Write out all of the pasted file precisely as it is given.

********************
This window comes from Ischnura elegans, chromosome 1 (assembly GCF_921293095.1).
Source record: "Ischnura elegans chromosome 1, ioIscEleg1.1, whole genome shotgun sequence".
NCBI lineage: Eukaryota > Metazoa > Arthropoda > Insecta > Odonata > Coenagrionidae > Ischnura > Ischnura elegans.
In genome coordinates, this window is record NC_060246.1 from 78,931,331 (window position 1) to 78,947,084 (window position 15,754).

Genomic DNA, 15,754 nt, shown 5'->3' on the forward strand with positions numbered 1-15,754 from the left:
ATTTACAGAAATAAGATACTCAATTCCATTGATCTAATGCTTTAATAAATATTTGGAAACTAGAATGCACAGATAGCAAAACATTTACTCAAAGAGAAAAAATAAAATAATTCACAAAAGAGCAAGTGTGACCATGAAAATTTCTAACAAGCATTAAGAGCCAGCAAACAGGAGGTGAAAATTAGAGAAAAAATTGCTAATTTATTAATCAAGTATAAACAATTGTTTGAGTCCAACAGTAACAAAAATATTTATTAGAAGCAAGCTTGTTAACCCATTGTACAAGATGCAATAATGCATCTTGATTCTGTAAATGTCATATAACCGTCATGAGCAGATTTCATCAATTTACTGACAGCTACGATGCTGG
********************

This window comes from Ischnura elegans, chromosome 1 (assembly GCF_921293095.1).
Source record: "Ischnura elegans chromosome 1, ioIscEleg1.1, whole genome shotgun sequence".
NCBI lineage: Eukaryota > Metazoa > Arthropoda > Insecta > Odonata > Coenagrionidae > Ischnura > Ischnura elegans.
In genome coordinates, this window is record NC_060246.1 from 78,931,331 (window position 1) to 78,947,084 (window position 15,754).

Genomic DNA, 15,754 nt, shown 5'->3' on the forward strand with positions numbered 1-15,754 from the left:
ATTTACAGAAATAAGATACTCAATTCCATTGATCTAATGCTTTAATAAATATTTGGAAACTAGAATGCACAGATAGCAAAACATTTACTCAAAGAGAAAAAATAAAATAATTCACAAAAGAGCAAGTGTGACCATGAAAATTTCTAACAAGCATTAAGAGCCAGCAAACAGGAGGTGAAAATTAGAGAAAAAATTGCTAATTTATTAATCAAGTATAAACAATTGTTTGAGTCCAACAGTAACAAAAATATTTATTAGAAGCAAGCTTGTTAACCCATTGTACAAGATGCAATAATGCATCTTGATTCTGTAAATGTCATATAACCGTCATGAGCAGATTTCATCAATTTACTGACAGCTACGATGCTGG